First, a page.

August 18, 2021
Today, U.S. Senator Kirsten Gillibrand (D-NY) and Representative Gwen Moore (D-WI-4) announced the No Time Limit for Justice Act, a bill that incentivizes states to eliminate their statute of limitations for criminal prosecution and civil suits involving child sexual abuse. According to the Rape, Abuse & Incest National Network (RAINN), every nine minutes a child is sexually abused in the United States, but only twelve percent of these cases are reported to authorities each year. Studies have shown that the discrepancies in underreporting of minor sexual abuse can be largely attributed to the fact that a majority of child victims do not reveal their abuse until later in life, if at all. While the current federal criminal code does not impose a statute of limitations for child sexual abuse, many state laws deprive victims and survivors of abuse the opportunity to heal and seek justice from their abusers. The No Time Limit for Justice Act would allow victims of child sexual abuse to seek justice and finally have their day in court by providing states that eliminate the statute of limitations for prosecuting child sexual abuse and civil suits involving child sexual abuse with a five percent increase in federal grant awards under the Services, Training, Officers, Prosecutors (STOP) Program to train law enforcement and prosecutors handling child sexual abuse cases. U.S. Senator Dick Durbin (D-IL) is a cosponsor in the Senate.
“No child should ever have to endure the trauma of child sex abuse, which can lead to devastating and long-lasting effects. As lawmakers, we must do everything in our power to support these victims and respond in a manner that meets the unique needs of their situation,” said Senator Gillibrand. “Any statute of limitations that prohibits the prosecution of child sexual abuse creates a barrier to justice and Congress has a duty to act. I am proud to join Congresswoman Gwen Moore in announcing the No Time Limit for Justice Act, which incentivizes states to end stringent statute of limitations laws and empowers child sex abuse victims to seek their day in court on their own terms whenever they should choose to move forward on their paths toward healing.”
“The trauma of sexual abuse is so great that most victims do not report their abuse until adulthood. And several statutes of limitations on the state level end in as little as three years after the crime is committed, an unreasonably small window for victims to hold their perpetrator accountable. By motivating states to end these burdensome legal barriers, we’re allowing victims to their basic right to seek justice and to help heal from enduring trauma,” Congresswoman Moore said.
“Survivors of child sexual abuse, many of whom were abused by a trusted adult in their lives, often take years to process the horrors that they have experienced. They should not be denied the opportunity to seek justice and hold their perpetrators accountable because of an arbitrary statute of limitations. We thank Senator Gillibrand and Representative Moore for their leadership in introducing the No Time Limit for Justice Act to incentivize states to do away with these unreasonable restrictions,” Scott Berkowitz, president, RAINN.
“Child sex abuse remains a rampant national epidemic with at least 1 in 5 girls and 1 in 13 boys in the United States sexually abused before they turn 18. Restrictive state statutes of limitations (‘SOLs’) continue to protect sexual predators and the institutions that endanger children,” said University of Pennsylvania Professor Marci Hamilton, who is the founder and CEO of CHILD USA. “On the heels of the closure of the New York Child Victim’s Act, a window to justice that opened a door to justice for nearly 10,000 child sex abuse survivors, this bill will be a major step forward at the federal level to encourage more states to reform SOLs. Such reform would level the playing field for the victims and allow the public to identify child predators and the institutions that enable them. We are grateful to Senator Gillibrand for her leadership on this issue and look forward to working with her and other members of Congress to get this bill swiftly signed into law.”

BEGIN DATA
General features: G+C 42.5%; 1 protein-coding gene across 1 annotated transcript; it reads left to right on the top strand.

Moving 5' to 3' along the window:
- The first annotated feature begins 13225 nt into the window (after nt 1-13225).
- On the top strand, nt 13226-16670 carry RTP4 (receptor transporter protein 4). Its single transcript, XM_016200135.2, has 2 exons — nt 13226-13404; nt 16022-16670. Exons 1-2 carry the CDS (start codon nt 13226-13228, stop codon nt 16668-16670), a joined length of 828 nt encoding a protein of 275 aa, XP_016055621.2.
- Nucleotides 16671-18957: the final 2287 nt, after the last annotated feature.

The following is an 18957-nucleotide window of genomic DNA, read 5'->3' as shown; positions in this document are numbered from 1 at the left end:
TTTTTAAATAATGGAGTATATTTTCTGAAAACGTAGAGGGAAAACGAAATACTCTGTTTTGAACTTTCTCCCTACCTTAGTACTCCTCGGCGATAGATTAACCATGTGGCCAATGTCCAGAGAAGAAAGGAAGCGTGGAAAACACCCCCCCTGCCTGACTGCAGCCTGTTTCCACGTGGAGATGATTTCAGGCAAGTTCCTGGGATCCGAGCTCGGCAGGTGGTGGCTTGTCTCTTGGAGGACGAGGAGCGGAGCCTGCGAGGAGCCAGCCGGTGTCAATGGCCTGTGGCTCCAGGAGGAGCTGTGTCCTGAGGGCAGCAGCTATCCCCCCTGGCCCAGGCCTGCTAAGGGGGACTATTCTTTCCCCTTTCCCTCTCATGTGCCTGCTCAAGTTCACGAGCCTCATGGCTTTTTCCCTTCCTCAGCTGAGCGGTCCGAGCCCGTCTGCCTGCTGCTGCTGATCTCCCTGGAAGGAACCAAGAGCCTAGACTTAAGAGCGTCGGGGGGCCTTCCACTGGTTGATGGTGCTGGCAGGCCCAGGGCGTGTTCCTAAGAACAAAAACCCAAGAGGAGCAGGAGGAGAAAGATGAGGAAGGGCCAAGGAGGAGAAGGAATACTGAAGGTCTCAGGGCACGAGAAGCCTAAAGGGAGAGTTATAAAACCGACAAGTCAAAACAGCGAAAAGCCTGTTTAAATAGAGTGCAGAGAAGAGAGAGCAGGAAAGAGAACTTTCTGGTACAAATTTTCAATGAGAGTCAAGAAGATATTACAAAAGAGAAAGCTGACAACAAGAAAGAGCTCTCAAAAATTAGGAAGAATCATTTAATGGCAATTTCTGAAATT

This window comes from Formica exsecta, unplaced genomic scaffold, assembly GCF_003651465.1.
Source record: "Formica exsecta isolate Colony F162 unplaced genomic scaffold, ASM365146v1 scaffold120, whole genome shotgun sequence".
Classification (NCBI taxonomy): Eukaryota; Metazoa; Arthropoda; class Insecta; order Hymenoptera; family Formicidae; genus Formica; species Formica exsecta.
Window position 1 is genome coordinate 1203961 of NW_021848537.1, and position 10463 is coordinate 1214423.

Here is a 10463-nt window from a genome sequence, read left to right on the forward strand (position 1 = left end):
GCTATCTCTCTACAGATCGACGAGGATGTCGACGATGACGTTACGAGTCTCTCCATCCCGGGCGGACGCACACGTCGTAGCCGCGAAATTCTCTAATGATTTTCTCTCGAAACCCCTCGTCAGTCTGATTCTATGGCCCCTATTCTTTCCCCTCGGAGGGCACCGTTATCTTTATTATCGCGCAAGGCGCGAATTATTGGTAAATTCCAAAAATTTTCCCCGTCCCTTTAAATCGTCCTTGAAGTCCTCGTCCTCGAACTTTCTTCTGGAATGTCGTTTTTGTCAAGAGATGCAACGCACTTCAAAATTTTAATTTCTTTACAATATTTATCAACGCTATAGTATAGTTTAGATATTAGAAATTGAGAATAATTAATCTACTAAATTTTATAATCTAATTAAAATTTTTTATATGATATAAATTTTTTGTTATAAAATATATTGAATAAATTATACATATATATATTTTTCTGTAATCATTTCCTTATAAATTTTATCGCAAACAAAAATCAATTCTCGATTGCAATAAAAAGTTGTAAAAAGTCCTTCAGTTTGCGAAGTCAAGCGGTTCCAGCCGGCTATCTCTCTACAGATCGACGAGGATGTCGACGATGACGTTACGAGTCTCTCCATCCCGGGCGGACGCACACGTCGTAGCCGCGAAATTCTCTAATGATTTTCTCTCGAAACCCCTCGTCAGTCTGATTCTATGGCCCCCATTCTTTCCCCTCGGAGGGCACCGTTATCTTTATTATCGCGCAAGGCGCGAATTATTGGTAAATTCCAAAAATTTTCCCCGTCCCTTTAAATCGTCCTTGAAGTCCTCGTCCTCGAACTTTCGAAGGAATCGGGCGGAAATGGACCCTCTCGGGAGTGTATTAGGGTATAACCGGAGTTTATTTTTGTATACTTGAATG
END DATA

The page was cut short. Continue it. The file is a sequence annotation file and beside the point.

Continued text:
According to the Rape, Abuse & Incest National Network (RAINN), every 9 minutes a child is sexually abused in the United States—about 1 in 9 girls and 1 in 53 boys under 18 years old. 93 percent of these victims know or are familiar with their perpetrator. Even with these overwhelming and significant numbers, only 12 percent of child sexual abuse is reported to authorities each year and as many as 60-80 percent of victims of childhood sexual abuse wait until adulthood to disclose their abuse.
The current federal criminal code does not impose a statute of limitations for child sexual abuse. However, many state laws deprive victims and survivors of abuse the opportunity to heal and seek justice from their abusers. Only seven states—North Carolina, South Carolina, Kentucky, Maryland, Virginia, West Virginia, and Wyoming—have eliminated statutes of limitations for all felony sex crimes. Specifically, the No Time Limit for Justice Act would provide states with a five percent increase in federal grant awards under the Services, Training, Officers, Prosecutors (STOP) Program to train law enforcement and prosecutors handling child sexual abuse cases. The STOP Grant is the largest program under the Office on Violence Against Women that provides formula funding to states for victim services, and training for law enforcement and prosecutors to constructively address sexual violence, dating violence, domestic violence, and stalking. States are eligible for funding if they have:
Eliminated the statute of limitations for prosecuting child sexual abuse
Eliminated the statute of limitations civil suits involving child sexual abuse.